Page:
Blog: Recovery Month – a time to reflect on some remarkable stories of recovery

node leader
5 September 2014

I came across a tweet on Tuesday that talked of the disproportionate amount of children who have been in care and end up in prison. We know ourselves at Phoenix that if you were in care, not only are you more likely to serve a prison sentence, but you are also more likely to need to seek help for a drug problem. 36% of men in our prison Therapeutic Community programmes have been in care as a child compared to less than 1% of the population.

Children are in care because they have suffered some form of individual or family trauma. The state care they receive after 18 is too often provided by the prison service or a drug treatment charity like us.

But it’s not just being in care that increases our chances of developing an addiction, the number of high profile celebrity cases of addiction tell us you don’t have to experience deprivation to develop a drug habit. But the fact is the 26,000 people who accessed our services last year are more likely to be homeless, more likely to never have worked, more likely to have experienced abuse, more likely to leave school without qualifications.

That is why, as we embark on Recovery Month, we feel so justified in celebrating the achievements of people in recovery. It’s because their lives before recovery were so often desperate and hopeless that their achievements are so remarkable and uplifting.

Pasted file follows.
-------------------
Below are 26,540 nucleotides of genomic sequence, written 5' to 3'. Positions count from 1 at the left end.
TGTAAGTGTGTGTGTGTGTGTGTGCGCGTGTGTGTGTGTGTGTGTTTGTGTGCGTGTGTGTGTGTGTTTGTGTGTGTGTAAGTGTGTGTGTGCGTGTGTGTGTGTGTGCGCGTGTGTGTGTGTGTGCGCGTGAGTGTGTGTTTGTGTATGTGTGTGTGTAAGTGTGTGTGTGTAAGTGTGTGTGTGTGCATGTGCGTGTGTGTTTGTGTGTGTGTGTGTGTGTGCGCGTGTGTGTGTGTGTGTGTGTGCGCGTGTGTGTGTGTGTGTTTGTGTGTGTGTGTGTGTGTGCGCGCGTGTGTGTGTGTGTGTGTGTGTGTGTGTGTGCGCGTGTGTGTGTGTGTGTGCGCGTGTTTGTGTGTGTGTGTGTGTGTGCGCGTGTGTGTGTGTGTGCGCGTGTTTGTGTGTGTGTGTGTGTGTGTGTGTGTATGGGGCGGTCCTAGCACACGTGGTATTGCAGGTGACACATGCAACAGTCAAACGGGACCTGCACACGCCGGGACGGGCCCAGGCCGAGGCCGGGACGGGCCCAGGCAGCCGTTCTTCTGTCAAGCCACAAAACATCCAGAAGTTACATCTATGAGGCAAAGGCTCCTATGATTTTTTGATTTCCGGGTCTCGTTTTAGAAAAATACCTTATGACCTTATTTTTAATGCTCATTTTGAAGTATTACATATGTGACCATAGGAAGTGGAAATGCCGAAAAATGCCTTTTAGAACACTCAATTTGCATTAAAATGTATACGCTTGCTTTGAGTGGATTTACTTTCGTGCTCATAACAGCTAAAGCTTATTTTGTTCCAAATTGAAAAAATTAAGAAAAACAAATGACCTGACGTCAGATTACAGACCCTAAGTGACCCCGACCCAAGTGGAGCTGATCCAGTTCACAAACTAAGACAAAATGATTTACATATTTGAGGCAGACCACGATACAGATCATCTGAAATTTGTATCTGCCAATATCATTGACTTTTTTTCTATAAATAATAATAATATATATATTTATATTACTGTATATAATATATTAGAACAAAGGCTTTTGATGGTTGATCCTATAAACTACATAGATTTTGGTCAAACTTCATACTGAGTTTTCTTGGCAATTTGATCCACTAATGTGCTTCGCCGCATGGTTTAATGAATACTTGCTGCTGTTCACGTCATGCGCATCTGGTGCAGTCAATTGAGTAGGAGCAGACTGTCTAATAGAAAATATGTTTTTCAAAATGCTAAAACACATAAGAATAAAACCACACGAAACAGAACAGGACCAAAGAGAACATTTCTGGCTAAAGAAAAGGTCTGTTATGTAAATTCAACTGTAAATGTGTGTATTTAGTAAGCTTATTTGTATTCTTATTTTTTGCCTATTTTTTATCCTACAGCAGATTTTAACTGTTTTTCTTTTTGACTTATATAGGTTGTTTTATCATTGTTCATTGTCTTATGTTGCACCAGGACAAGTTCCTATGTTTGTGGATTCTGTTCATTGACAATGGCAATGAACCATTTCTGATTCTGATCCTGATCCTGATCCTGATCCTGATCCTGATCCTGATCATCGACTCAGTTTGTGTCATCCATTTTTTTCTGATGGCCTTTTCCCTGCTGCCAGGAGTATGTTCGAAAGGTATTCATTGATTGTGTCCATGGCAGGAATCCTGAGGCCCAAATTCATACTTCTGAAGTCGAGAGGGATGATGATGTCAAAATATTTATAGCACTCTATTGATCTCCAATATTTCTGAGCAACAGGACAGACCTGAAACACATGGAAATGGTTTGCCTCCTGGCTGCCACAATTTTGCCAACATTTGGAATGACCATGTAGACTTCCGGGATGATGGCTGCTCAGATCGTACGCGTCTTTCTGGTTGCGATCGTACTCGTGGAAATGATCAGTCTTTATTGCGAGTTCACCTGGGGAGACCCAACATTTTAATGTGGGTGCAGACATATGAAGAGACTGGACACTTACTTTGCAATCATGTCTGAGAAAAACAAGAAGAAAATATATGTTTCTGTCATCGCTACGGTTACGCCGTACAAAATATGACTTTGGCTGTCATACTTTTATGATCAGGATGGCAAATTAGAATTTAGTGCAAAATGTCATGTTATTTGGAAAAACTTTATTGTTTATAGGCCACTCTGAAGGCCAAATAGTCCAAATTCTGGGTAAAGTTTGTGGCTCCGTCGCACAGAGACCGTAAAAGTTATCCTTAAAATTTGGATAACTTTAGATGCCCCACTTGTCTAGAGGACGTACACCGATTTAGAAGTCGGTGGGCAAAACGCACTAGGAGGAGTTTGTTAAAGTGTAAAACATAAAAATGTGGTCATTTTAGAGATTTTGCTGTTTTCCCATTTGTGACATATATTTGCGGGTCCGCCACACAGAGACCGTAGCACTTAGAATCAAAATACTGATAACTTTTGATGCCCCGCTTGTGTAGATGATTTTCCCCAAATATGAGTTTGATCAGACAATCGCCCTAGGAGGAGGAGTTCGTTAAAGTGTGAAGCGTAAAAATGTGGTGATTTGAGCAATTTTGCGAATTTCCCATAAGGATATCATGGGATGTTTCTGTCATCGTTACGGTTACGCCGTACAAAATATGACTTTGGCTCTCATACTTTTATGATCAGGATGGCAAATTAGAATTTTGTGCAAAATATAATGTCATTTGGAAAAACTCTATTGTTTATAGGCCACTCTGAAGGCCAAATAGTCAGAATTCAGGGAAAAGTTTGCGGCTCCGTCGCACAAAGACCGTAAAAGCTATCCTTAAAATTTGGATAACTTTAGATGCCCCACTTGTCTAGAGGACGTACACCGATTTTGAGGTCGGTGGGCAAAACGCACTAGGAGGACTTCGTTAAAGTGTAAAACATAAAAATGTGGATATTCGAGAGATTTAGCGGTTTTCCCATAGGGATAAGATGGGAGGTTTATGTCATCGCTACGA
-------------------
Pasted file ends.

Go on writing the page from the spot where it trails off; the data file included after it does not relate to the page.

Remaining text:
Whether it’s the mums and dads who entered our residential service with their children and completed treatment drug free

Or the 90% of mums who leave drug free stay drug free

Or the service users who delivered 30,000 volunteer hours supporting their local communities

Or the grandmothers and grandfathers we support to keep families together through addiction


All the stories and all the successes need to be celebrated.

I understand the need for people to be held to account for failings, lack of care for those most vulnerable people that need it most and lack of opportunity for many in society. But let’s also ensure we give equal if not more focus to supporting those that have been hurt and show them that no matter how horrible their past, with the right care and support, they can rebuild their lives and in time can look forward to a positive future.

Karen Biggs

Chief Exec – Phoenix Futures

Phoenix Futures is a registered charity in England and Wales (No 284880) and in Scotland (No SCO39008); Company Limited by Guarantee Number 1626869; Registered Provider of Social Housing with Homes England (H3795).